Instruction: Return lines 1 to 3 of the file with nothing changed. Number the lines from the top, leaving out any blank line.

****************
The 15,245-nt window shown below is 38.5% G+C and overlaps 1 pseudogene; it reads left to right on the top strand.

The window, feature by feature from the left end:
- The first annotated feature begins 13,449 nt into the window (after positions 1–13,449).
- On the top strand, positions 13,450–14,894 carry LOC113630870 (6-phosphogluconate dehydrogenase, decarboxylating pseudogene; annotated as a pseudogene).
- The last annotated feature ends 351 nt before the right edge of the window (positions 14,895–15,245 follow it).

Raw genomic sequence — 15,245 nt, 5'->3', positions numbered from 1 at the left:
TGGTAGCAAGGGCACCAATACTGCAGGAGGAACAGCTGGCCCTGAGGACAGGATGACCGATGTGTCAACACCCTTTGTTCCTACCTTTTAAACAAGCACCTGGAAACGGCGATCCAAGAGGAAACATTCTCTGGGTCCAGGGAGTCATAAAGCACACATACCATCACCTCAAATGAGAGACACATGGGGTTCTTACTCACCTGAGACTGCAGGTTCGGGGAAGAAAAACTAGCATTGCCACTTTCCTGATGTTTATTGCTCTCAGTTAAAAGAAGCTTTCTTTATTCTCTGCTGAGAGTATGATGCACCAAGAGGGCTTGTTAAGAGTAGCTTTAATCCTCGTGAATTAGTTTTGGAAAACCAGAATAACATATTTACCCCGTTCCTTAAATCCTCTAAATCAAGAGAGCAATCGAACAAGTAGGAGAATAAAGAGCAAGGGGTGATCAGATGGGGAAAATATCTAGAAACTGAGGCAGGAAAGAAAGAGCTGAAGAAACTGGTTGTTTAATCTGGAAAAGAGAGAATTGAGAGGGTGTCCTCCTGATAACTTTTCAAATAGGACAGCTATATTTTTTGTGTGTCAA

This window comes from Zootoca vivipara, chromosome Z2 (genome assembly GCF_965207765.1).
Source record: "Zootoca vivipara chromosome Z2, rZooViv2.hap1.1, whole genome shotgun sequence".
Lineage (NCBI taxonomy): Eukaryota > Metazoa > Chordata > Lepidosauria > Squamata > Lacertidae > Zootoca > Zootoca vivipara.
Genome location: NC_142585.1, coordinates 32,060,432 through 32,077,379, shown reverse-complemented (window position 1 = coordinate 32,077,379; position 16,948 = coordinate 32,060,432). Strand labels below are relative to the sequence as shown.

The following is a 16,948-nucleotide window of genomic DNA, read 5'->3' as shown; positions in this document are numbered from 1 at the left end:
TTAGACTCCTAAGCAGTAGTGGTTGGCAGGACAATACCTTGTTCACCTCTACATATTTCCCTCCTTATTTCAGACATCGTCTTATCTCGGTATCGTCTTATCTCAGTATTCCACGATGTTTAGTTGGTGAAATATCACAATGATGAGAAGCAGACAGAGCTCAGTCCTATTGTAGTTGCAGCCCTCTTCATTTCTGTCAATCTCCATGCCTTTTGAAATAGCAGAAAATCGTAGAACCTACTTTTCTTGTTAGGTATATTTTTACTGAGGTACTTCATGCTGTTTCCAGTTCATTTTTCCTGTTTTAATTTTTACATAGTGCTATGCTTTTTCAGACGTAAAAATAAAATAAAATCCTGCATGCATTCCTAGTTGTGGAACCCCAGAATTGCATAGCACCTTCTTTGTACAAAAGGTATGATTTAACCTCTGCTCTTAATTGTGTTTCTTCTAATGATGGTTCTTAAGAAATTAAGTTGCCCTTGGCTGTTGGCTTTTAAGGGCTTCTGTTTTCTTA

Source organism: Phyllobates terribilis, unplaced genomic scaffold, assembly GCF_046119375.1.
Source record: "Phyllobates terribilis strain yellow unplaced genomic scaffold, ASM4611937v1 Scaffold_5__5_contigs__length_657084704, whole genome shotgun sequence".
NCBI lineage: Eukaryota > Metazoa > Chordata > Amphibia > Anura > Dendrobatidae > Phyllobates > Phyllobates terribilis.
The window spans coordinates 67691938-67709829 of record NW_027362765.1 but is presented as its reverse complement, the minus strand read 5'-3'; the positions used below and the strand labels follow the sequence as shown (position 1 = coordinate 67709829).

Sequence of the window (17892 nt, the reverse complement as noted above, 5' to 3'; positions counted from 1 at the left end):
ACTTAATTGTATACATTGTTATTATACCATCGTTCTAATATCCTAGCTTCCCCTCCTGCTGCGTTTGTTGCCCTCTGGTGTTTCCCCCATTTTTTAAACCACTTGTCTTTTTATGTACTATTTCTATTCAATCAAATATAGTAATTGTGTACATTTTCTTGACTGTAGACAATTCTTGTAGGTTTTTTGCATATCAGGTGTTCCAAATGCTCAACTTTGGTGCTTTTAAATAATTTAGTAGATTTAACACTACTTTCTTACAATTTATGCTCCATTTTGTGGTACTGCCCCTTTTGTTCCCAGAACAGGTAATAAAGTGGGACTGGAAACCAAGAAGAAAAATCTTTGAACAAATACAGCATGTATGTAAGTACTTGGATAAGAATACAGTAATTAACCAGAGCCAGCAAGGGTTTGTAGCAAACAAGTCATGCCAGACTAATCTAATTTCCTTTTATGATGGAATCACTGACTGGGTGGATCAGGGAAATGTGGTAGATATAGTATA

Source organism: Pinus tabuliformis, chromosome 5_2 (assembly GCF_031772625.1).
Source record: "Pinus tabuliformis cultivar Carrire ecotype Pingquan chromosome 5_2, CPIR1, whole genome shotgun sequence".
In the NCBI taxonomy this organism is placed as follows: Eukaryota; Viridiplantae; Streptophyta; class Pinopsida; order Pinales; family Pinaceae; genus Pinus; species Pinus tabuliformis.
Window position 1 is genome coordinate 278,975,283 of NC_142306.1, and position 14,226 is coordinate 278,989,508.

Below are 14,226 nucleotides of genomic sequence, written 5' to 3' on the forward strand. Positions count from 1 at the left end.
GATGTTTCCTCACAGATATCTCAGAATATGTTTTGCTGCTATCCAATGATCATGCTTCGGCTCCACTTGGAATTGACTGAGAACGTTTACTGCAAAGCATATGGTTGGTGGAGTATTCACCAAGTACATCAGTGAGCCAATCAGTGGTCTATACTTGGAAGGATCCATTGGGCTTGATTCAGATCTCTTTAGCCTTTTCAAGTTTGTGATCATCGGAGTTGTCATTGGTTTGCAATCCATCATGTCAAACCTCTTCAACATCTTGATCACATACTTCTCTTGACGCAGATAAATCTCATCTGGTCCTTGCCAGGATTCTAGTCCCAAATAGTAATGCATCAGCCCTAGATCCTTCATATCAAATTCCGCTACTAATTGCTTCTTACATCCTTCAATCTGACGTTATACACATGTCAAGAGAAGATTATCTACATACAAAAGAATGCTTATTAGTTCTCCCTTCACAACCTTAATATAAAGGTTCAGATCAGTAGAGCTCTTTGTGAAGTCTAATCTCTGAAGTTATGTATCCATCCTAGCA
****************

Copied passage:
The 15,245-nt window shown below is 38.5% G+C and overlaps 1 pseudogene; it reads left to right on the top strand.

The window, feature by feature from the left end:
- The first annotated feature begins 13,449 nt into the window (after positions 1–13,449).